In mid-November 2016 the 12th “Looking for Life on the Path of Death” caravan set out, with 43 Central American mothers taking part. For the third year in a row, they were joined by the fathers. They are all looking for migrant children whom they have lost trace of somewhere in Mexico, and they are doing so with photos of the disappeared hanging around their necks, or carried in their hands.
Together with the photos of their own children are those of hundreds of other migrants, representing the families who could not join the caravan. This time, the parents crossed 11 Mexican states (Chiapas, Tabasco and Veracruz amongst others) that are part of the migratory route, searching boarding houses, prisons and high risk areas (owing to the presence of organised crime and the absence of the authorities).
The caravan, made up of mothers and fathers from El Salvador, Honduras, Nicaragua and Guatemala, is protesting at the disappearance of thousands of Central Americans in Mexico, and at the lack of migration policies to guarantee safe passage for migrants (to the US).
“Our children leave to go the United States in search of work and to flee the violence. We know of authorities who beat the migrants on their journey; in addition to organised crime, we are talking about authorised crime,” says Ana Zelaya, a Salvadoran woman who has spent 14 years looking for her son and 12 years taking part in the caravan.
Rubén Figueroa, the south-south east coordinator of the Mesoamerican Migrant Movement (MMM) which supports and is behind the organisation of the mothers’ caravan, notes that with the arrival of Donald Trump as President of the United States, “there will be more radicalisation and xenophobia [in Mexico], which will lead to even greater insecurity for migrants on the migratory route that has occurred ever since the Mexican government [of Enrique Peña Nieto] announced [in July 2014] the Southern Border Plan.”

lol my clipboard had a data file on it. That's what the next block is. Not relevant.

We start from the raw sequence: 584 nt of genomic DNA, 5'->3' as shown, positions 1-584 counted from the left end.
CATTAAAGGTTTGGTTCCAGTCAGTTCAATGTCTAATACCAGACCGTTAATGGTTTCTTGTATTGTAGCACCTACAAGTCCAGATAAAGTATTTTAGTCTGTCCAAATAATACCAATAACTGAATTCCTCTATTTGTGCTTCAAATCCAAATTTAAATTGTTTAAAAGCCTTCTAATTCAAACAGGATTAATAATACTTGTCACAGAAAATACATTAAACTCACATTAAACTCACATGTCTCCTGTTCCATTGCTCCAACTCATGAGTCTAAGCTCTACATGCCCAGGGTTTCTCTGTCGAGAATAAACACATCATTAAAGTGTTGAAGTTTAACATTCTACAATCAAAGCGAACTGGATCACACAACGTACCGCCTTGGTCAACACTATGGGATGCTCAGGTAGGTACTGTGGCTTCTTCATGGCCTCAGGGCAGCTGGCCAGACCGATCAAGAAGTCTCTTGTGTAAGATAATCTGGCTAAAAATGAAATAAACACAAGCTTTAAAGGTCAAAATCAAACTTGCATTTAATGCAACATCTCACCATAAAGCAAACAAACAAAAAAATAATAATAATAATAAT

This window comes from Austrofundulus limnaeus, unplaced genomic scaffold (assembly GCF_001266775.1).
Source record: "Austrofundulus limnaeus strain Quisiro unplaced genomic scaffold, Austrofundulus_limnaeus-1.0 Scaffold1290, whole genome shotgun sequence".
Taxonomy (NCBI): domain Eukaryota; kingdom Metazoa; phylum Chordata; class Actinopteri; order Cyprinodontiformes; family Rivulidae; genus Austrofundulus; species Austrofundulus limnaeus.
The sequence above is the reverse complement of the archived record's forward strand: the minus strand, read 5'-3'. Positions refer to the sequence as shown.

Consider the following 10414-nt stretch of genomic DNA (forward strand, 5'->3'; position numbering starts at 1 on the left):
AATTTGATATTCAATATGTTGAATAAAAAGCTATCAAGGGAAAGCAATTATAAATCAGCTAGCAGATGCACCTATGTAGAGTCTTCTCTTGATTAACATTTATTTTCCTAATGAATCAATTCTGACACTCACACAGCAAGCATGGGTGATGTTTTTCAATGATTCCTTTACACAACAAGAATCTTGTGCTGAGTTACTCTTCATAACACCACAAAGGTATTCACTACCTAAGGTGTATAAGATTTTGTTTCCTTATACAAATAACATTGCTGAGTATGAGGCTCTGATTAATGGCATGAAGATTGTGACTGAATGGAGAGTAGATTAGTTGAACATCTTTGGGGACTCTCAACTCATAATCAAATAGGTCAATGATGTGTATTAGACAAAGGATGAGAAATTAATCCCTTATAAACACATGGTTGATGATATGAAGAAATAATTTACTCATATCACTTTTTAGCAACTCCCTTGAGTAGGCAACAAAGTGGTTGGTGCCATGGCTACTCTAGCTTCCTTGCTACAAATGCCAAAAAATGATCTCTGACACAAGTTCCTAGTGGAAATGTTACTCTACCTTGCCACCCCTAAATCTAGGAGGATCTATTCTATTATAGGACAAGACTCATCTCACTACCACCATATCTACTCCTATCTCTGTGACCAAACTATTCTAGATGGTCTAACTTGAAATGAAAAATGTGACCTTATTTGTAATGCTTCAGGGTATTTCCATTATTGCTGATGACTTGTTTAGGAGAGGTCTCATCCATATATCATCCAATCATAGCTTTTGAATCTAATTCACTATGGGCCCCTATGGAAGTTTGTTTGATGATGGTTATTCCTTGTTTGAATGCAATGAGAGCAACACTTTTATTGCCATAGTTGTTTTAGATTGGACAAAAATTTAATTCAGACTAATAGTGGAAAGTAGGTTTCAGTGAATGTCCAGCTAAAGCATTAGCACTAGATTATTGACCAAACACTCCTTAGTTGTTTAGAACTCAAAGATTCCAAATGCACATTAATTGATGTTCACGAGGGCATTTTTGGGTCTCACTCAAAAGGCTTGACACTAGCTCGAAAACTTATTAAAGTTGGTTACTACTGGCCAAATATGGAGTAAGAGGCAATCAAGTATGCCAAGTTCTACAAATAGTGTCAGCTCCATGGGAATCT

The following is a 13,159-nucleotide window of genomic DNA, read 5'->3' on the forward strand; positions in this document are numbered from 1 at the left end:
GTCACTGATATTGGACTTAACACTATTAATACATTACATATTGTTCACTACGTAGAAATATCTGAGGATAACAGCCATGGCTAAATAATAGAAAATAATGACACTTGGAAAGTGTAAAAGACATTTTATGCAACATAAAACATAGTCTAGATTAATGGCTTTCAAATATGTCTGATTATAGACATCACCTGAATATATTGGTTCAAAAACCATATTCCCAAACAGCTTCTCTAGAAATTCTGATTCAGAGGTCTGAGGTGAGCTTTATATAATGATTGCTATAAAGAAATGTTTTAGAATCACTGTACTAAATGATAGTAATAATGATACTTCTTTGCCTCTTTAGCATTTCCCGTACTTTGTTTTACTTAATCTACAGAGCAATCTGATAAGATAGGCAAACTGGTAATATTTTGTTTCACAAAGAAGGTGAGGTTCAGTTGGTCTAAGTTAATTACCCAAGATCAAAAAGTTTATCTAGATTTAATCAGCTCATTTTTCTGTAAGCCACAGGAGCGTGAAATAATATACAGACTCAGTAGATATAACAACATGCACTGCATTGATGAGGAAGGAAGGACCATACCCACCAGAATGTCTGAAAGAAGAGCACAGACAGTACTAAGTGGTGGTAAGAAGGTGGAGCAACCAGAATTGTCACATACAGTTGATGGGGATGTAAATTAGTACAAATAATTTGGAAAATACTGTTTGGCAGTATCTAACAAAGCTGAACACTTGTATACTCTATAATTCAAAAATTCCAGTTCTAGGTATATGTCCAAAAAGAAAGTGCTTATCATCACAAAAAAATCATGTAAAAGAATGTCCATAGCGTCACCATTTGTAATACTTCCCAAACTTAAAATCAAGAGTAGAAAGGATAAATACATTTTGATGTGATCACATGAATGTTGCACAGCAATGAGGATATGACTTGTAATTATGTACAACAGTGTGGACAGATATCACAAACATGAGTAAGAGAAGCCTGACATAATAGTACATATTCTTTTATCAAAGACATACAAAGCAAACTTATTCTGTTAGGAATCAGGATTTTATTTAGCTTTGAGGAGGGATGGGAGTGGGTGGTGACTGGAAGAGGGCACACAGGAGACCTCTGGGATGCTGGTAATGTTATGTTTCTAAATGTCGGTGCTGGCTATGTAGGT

The aim of the plan is to curb Central American migration, which passes through Mexico in order to reach the US, and therefore to control the criminal groups that take advantage of migration.
In the two and a half years that the plan has been implemented, however, human rights violations have increased, according to migrant defenders such as MMM. Another consequence of the plan is that now the migrants choose more remote routes, as well as not hesitating to climb onto the train known as ‘The Beast’, where they risk falling off or falling prey to organised crime.
The 12th journey of this caravan passed through forest regions and the Pacific coast, a route habitually used for smuggling drugs and other contraband, and more recently by migrants.
Marching and chanting, meetings with the Mexican authorities, public prayers, displaying the photos of the disappeared in the places they have travelled through, and house to house inquiries, are all part of the parents’ agenda (lasting nearly three weeks) in their joint efforts to discover the whereabouts of their children.
Their aim: to find clues as to the whereabouts of their disappeared children, and to protest at the disappearance of hundreds of migrants and the lack of migratory policies to guarantee free and safe transit.
Kata López, representative of the Guatemalan mothers, delivers flyers with information about the mothers’ caravan and the Mesoamerican Migrant Movement. The aim is to ensure that as many Mexican citizens as possible know about their existence and that they can contact them if they have any useful information.
Central American mothers and fathers arrive at the Senate to demand legislation against forced disappearances and to stress again the urgency of creating a legal framework to guarantee the safe passage of people who decide to migrate, and to punish those responsible for the disappearance of migrants in Mexico.
“Migrants are international workers,” chant the mothers and fathers while they walk through the streets and settlements close to the migratory routes. They always carry a picture of their offspring and of hundreds of other disappeared migrants. They ask the local residents if they have seen them, as every possible lead is essential.
This is one of the most dangerous parts of the migration route: kidnappings, rapes and extortion are commonplace, but it doesn’t discourage the mothers who take the time to carry out their inquiries.
But their hopes do not falter" the work of the Mesoamerican Migrant Movement has resulted in more than 269 children being reunited with their mothers and fathers. The message they leave behind, before returning home, is “Walls no, bridges yes,” in clear reference to the plans of the businessman turned US president.